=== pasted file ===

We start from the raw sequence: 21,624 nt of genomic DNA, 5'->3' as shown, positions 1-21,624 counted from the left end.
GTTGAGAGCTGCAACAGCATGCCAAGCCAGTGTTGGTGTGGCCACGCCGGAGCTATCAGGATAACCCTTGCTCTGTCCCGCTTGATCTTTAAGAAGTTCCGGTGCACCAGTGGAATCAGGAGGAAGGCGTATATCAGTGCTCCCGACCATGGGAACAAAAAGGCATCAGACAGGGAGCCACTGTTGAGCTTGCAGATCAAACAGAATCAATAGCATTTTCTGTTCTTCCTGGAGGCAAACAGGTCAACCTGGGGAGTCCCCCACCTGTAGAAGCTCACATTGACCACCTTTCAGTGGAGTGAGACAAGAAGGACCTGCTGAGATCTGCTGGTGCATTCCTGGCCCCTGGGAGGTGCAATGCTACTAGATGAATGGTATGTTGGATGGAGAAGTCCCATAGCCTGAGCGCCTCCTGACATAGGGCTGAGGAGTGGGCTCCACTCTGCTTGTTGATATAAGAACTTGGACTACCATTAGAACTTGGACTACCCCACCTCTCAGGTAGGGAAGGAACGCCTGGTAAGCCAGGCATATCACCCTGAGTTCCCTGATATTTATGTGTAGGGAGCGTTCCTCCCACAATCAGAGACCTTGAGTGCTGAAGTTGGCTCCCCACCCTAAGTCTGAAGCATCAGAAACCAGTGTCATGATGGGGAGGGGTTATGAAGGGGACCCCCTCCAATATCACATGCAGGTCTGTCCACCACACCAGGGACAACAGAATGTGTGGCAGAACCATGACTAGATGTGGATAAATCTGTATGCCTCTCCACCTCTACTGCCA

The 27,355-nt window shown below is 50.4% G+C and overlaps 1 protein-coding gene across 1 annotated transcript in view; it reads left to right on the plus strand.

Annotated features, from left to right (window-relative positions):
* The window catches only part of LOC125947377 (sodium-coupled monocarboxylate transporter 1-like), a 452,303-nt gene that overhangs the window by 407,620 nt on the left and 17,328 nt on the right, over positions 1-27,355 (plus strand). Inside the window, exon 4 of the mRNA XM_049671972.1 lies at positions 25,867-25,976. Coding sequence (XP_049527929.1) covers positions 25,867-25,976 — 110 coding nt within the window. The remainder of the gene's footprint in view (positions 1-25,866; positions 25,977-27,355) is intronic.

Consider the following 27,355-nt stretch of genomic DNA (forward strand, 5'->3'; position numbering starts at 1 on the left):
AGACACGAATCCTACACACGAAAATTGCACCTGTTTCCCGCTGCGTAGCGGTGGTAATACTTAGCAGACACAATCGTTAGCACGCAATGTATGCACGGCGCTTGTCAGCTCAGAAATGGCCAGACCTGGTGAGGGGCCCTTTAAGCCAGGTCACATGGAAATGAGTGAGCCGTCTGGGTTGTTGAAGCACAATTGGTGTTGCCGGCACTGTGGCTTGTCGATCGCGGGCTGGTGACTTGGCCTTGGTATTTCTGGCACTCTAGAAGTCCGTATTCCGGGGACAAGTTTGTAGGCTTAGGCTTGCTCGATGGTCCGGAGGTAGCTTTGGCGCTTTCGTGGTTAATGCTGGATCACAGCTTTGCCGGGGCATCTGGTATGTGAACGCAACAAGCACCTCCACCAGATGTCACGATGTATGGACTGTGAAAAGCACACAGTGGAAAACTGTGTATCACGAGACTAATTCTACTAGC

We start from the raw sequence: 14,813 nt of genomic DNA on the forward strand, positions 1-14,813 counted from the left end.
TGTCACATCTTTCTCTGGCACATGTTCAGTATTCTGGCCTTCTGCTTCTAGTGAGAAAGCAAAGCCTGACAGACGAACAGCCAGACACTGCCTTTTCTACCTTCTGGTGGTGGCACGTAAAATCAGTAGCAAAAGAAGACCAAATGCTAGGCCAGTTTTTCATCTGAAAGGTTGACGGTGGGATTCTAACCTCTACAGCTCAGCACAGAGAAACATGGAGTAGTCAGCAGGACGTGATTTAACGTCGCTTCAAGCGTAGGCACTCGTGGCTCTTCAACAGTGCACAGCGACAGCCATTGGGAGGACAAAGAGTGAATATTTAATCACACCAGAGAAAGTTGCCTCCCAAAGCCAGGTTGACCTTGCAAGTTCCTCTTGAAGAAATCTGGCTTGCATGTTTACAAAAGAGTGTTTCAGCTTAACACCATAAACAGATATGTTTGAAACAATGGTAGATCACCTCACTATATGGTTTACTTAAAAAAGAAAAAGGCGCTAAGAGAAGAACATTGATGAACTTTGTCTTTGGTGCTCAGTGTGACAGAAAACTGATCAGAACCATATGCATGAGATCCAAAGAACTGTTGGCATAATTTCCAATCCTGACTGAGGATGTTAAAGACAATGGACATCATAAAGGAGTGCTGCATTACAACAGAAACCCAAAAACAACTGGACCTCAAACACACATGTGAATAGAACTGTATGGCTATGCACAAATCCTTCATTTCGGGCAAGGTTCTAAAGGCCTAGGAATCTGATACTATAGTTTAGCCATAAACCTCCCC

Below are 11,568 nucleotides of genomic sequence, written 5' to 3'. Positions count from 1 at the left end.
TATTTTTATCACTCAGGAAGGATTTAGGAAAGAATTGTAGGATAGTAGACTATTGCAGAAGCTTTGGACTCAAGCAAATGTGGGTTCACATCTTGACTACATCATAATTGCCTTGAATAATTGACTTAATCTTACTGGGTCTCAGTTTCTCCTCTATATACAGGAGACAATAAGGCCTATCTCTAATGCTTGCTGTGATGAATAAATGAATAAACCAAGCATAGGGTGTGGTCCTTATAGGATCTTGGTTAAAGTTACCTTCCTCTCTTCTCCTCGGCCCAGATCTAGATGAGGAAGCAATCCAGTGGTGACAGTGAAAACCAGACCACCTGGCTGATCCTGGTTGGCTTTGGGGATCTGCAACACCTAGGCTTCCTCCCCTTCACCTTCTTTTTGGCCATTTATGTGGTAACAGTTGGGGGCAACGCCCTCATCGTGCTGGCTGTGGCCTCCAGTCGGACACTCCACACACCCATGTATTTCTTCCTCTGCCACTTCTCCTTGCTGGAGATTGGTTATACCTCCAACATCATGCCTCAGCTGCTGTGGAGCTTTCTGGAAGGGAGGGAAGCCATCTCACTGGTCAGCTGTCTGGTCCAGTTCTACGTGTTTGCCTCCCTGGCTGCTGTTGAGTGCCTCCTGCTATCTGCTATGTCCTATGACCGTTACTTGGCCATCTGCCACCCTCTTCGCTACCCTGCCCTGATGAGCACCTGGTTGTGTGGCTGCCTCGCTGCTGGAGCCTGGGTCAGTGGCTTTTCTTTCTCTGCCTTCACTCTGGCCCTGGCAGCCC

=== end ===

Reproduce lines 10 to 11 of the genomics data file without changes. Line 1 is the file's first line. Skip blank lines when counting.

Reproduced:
Below are 11,568 nucleotides of genomic sequence, written 5' to 3'. Positions count from 1 at the left end.
TATTTTTATCACTCAGGAAGGATTTAGGAAAGAATTGTAGGATAGTAGACTATTGCAGAAGCTTTGGACTCAAGCAAATGTGGGTTCACATCTTGACTACATCATAATTGCCTTGAATAATTGACTTAATCTTACTGGGTCTCAGTTTCTCCTCTATATACAGGAGACAATAAGGCCTATCTCTAATGCTTGCTGTGATGAATAAATGAATAAACCAAGCATAGGGTGTGGTCCTTATAGGATCTTGGTTAAAGTTACCTTCCTCTCTTCTCCTCGGCCCAGATCTAGATGAGGAAGCAATCCAGTGGTGACAGTGAAAACCAGACCACCTGGCTGATCCTGGTTGGCTTTGGGGATCTGCAACACCTAGGCTTCCTCCCCTTCACCTTCTTTTTGGCCATTTATGTGGTAACAGTTGGGGGCAACGCCCTCATCGTGCTGGCTGTGGCCTCCAGTCGGACACTCCACACACCCATGTATTTCTTCCTCTGCCACTTCTCCTTGCTGGAGATTGGTTATACCTCCAACATCATGCCTCAGCTGCTGTGGAGCTTTCTGGAAGGGAGGGAAGCCATCTCACTGGTCAGCTGTCTGGTCCAGTTCTACGTGTTTGCCTCCCTGGCTGCTGTTGAGTGCCTCCTGCTATCTGCTATGTCCTATGACCGTTACTTGGCCATCTGCCACCCTCTTCGCTACCCTGCCCTGATGAGCACCTGGTTGTGTGGCTGCCTCGCTGCTGGAGCCTGGGTCAGTGGCTTTTCTTTCTCTGCCTTCACTCTGGCCCTGGCAGCCC